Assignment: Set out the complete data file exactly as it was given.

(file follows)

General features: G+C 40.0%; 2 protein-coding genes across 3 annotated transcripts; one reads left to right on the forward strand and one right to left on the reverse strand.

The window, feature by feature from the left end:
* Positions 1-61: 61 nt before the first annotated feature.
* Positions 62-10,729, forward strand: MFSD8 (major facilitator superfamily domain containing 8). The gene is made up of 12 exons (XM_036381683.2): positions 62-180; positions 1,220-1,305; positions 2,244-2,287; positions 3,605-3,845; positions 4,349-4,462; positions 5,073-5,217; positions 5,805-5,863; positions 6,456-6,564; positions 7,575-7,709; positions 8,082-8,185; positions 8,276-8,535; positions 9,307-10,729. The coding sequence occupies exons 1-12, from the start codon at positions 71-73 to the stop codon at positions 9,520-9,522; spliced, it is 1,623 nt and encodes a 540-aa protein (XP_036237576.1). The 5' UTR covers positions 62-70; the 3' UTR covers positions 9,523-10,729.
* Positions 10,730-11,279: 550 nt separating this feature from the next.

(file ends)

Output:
General features: G+C 40.0%; 2 protein-coding genes across 3 annotated transcripts; one reads left to right on the forward strand and one right to left on the reverse strand.

The window, feature by feature from the left end:
* Positions 1-61: 61 nt before the first annotated feature.
* Positions 62-10,729, forward strand: MFSD8 (major facilitator superfamily domain containing 8). The gene is made up of 12 exons (XM_036381683.2): positions 62-180; positions 1,220-1,305; positions 2,244-2,287; positions 3,605-3,845; positions 4,349-4,462; positions 5,073-5,217; positions 5,805-5,863; positions 6,456-6,564; positions 7,575-7,709; positions 8,082-8,185; positions 8,276-8,535; positions 9,307-10,729. The coding sequence occupies exons 1-12, from the start codon at positions 71-73 to the stop codon at positions 9,520-9,522; spliced, it is 1,623 nt and encodes a 540-aa protein (XP_036237576.1). The 5' UTR covers positions 62-70; the 3' UTR covers positions 9,523-10,729.
* Positions 10,730-11,279: 550 nt separating this feature from the next.